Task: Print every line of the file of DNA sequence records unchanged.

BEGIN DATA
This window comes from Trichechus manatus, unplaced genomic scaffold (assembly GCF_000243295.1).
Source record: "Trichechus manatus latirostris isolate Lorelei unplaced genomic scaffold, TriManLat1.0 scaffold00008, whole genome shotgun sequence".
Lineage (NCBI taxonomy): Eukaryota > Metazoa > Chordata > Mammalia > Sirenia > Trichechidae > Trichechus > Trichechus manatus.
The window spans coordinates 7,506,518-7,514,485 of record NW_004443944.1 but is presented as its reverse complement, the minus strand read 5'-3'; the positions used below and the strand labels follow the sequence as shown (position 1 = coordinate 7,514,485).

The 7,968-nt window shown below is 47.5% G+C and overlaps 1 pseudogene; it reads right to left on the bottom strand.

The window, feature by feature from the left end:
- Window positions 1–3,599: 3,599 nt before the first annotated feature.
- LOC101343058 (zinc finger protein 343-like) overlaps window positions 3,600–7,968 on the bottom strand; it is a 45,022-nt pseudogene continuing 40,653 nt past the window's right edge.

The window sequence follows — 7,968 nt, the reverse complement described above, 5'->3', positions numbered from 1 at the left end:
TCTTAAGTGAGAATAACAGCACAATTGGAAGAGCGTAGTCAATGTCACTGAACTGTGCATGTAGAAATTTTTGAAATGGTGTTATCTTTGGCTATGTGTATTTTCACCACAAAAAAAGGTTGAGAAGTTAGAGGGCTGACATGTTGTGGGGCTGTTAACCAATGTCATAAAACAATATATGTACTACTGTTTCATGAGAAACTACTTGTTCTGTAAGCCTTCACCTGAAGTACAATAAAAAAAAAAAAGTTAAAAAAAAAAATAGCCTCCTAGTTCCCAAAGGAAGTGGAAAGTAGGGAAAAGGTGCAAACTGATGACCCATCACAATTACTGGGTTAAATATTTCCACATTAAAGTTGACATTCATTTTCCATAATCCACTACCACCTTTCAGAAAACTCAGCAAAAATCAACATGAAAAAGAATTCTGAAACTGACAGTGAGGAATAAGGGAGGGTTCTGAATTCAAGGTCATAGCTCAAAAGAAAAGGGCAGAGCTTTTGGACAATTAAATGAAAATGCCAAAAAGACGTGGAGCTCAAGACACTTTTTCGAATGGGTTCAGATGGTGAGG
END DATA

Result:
This window comes from Trichechus manatus, unplaced genomic scaffold (assembly GCF_000243295.1).
Source record: "Trichechus manatus latirostris isolate Lorelei unplaced genomic scaffold, TriManLat1.0 scaffold00008, whole genome shotgun sequence".
Lineage (NCBI taxonomy): Eukaryota > Metazoa > Chordata > Mammalia > Sirenia > Trichechidae > Trichechus > Trichechus manatus.
The window spans coordinates 7,506,518-7,514,485 of record NW_004443944.1 but is presented as its reverse complement, the minus strand read 5'-3'; the positions used below and the strand labels follow the sequence as shown (position 1 = coordinate 7,514,485).

The 7,968-nt window shown below is 47.5% G+C and overlaps 1 pseudogene; it reads right to left on the bottom strand.

The window, feature by feature from the left end:
- Window positions 1–3,599: 3,599 nt before the first annotated feature.
- LOC101343058 (zinc finger protein 343-like) overlaps window positions 3,600–7,968 on the bottom strand; it is a 45,022-nt pseudogene continuing 40,653 nt past the window's right edge.

The window sequence follows — 7,968 nt, the reverse complement described above, 5'->3', positions numbered from 1 at the left end:
TCTTAAGTGAGAATAACAGCACAATTGGAAGAGCGTAGTCAATGTCACTGAACTGTGCATGTAGAAATTTTTGAAATGGTGTTATCTTTGGCTATGTGTATTTTCACCACAAAAAAAGGTTGAGAAGTTAGAGGGCTGACATGTTGTGGGGCTGTTAACCAATGTCATAAAACAATATATGTACTACTGTTTCATGAGAAACTACTTGTTCTGTAAGCCTTCACCTGAAGTACAATAAAAAAAAAAAAGTTAAAAAAAAAAATAGCCTCCTAGTTCCCAAAGGAAGTGGAAAGTAGGGAAAAGGTGCAAACTGATGACCCATCACAATTACTGGGTTAAATATTTCCACATTAAAGTTGACATTCATTTTCCATAATCCACTACCACCTTTCAGAAAACTCAGCAAAAATCAACATGAAAAAGAATTCTGAAACTGACAGTGAGGAATAAGGGAGGGTTCTGAATTCAAGGTCATAGCTCAAAAGAAAAGGGCAGAGCTTTTGGACAATTAAATGAAAATGCCAAAAAGACGTGGAGCTCAAGACACTTTTTCGAATGGGTTCAGATGGTGAGG